• Pat Harris, a 1973 grad, who played football from 1969-1973. He was a running back and defensive back for PHS and the only player to ever receive All-State honors for both offense and defense, at a time when only one team for each was chosen. He went on to Purdue University on an athletic scholarship and played defensive back for them for four years, and was their kick returner from 1973-76. 
  • Justin Benedetti, who played basketball for PHS from 2003-04 and 2006-07. Benedetti earned All-State honors and was also a McDonalds All-American his senior year. He is in his senior season at Bellermine University playing out his final year of his a four-year athletic scholarship.
  • Ray Blunk, a 1964 graduate of PHS, played four sports at Providence: football, basketball, baseball, & track. He went to Xavier University on a football scholarship as a tight end. After four years there, he graduated in 1968 and was drafted by the Miami Dolphins where he played four seasons as a TE in the NFL. He then went to the Canadian Football League in 1972 and played three more seasons of professional football and retired in 1975. He still holds the all-time points scored in a basketball game at Providence: 50 points.
  • Jeanne Luther, a 1982 PHS grad, was a track and volleyball star. She went to Notre Dame on a full track Scholarship where she competed in the shot put, discus and javelin. When she graduated from ND in 1986, she left holding the all-time records for shot, discus & javelin. She is currently the Providence Head Girls Track Coach, giving many hours of time and talent to PHS and taking a number of the Pioneer field event athletes to the IHSAA state finals, many of whom have placed in the top five.
  • Terri Perichia (Blunk) was a 1990 grad of PHS where she played volleyball, basketball, and softball. As a Providence volleyball player, Perichia was a starter on four sectional teams and two state finalist Teams. She earned a four-year scholarship to Xavier University – the same school her father attended, where she also excelled. She returned to Providence and has been the head volleyball coach for the past 13 seasons.
  • Dottie Zip (Galligan), a 1969 PHS Grad, went to the University of Louisville from 1969-73. In high school, there were no girls sports at Providence, so she played CYO basketball and spring and summer softball. At UofL, she played women’s basketball and field hockey where she excelled. She was inducted into the UofL Hall of Fame for field hockey in 1999. She later started the girls basketball and softball programs at Providence and coached track as well. She was inducted into the Indiana Volleyball Coaches Hall of Fame in 2001. and is still a Physical Education teacher at Providence.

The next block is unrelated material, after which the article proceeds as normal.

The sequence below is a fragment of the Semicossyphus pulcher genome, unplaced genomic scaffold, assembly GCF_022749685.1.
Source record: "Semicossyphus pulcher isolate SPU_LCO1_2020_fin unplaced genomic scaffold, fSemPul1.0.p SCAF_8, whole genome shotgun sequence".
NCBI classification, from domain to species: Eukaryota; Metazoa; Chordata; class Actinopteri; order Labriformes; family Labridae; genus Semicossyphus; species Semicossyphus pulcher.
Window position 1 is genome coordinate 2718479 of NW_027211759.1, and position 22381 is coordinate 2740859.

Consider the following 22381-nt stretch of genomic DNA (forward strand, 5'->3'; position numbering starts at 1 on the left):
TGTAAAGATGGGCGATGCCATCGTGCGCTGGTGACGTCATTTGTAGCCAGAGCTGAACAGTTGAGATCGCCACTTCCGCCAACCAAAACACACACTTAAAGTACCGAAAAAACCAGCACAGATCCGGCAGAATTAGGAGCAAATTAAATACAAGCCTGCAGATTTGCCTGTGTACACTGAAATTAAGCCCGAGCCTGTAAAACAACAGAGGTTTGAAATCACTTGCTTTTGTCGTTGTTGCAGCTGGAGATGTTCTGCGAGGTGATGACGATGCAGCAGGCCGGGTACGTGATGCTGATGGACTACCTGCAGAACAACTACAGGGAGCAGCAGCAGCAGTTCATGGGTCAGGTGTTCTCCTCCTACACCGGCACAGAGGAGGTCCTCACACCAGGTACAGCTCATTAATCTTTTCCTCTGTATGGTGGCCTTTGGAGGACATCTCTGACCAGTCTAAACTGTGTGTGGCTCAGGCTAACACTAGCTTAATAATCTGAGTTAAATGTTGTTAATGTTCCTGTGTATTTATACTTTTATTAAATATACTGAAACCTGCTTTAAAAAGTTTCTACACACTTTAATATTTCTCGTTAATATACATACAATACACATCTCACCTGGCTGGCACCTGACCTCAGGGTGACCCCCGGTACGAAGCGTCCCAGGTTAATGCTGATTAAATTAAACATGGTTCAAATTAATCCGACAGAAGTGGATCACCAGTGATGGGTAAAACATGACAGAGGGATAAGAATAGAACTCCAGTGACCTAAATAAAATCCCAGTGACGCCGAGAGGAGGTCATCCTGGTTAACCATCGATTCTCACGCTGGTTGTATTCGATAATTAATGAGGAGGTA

Today’s stable of teams and players is led by what Golembeski calls a “very diverse group of coaches.”

“We have young, single coaches in their 20’s, through senior citizen grandfathers on our coaching staffs,” said Golembeski. “Only four of our head coaches are on staff and we have five assistant coaches on staff. It’s a very fine group of coaches that we are very proud of having lead our young men and women in athletics.”

One of the many characteristics that Golembeski is most proud of regarding his coaches is the time and energy they spend on teaching their players how to be good people on and off the playing surface.

“Not only is prayer an important part of our team’s routines, but teaching them how to give of themselves in other ways (is equally important),” said Golembeski. “I’m talking about working soup kitchens, collecting for charities, cleaning up the environment, working kids camps, helping the feeder school programs as assistants and running their tournaments, team retreats, pitch in dinners, the things that give them no monetary value in return.”

As Providence continues to grow, Golembeski says his teams are happy with their current class and look forward to building new facilities (turf football stadium, collegiate style track with new bleachers, and tennis courts, just to name a few) that would give the Pioneers an edge when it comes to competing with area schools.

Said Golembeski: “(Our growth) cannot happen without our faith family in the area. We are the only Catholic high school program in this part of Southern Indiana, and I strongly feel that we owe it to our Catholic family, to create the finest athletic facilities and program that they deserve. Our education model rivals anyone’s, and is a leader in some cases. I want the same for athletics.”